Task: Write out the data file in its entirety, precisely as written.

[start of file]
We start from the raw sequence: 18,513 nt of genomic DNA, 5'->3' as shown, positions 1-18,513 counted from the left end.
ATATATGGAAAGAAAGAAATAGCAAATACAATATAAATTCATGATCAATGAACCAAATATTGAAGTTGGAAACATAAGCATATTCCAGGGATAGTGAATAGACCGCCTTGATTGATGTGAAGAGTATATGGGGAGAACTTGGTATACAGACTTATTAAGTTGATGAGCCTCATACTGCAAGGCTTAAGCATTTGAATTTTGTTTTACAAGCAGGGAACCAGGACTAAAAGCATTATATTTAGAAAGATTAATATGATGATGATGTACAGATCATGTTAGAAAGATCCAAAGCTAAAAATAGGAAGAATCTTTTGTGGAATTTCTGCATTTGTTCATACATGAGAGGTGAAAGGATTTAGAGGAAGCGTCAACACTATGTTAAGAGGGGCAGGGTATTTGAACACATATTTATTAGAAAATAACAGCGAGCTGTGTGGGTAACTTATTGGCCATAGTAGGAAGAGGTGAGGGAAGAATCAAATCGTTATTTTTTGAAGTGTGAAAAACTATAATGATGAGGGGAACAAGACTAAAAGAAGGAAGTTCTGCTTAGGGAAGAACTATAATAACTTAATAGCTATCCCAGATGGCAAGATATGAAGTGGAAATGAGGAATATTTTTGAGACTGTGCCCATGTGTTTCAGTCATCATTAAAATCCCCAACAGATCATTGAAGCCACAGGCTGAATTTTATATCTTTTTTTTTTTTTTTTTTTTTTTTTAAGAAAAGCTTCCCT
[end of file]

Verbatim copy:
We start from the raw sequence: 18,513 nt of genomic DNA, 5'->3' as shown, positions 1-18,513 counted from the left end.
ATATATGGAAAGAAAGAAATAGCAAATACAATATAAATTCATGATCAATGAACCAAATATTGAAGTTGGAAACATAAGCATATTCCAGGGATAGTGAATAGACCGCCTTGATTGATGTGAAGAGTATATGGGGAGAACTTGGTATACAGACTTATTAAGTTGATGAGCCTCATACTGCAAGGCTTAAGCATTTGAATTTTGTTTTACAAGCAGGGAACCAGGACTAAAAGCATTATATTTAGAAAGATTAATATGATGATGATGTACAGATCATGTTAGAAAGATCCAAAGCTAAAAATAGGAAGAATCTTTTGTGGAATTTCTGCATTTGTTCATACATGAGAGGTGAAAGGATTTAGAGGAAGCGTCAACACTATGTTAAGAGGGGCAGGGTATTTGAACACATATTTATTAGAAAATAACAGCGAGCTGTGTGGGTAACTTATTGGCCATAGTAGGAAGAGGTGAGGGAAGAATCAAATCGTTATTTTTTGAAGTGTGAAAAACTATAATGATGAGGGGAACAAGACTAAAAGAAGGAAGTTCTGCTTAGGGAAGAACTATAATAACTTAATAGCTATCCCAGATGGCAAGATATGAAGTGGAAATGAGGAATATTTTTGAGACTGTGCCCATGTGTTTCAGTCATCATTAAAATCCCCAACAGATCATTGAAGCCACAGGCTGAATTTTATATCTTTTTTTTTTTTTTTTTTTTTTTTTAAGAAAAGCTTCCCT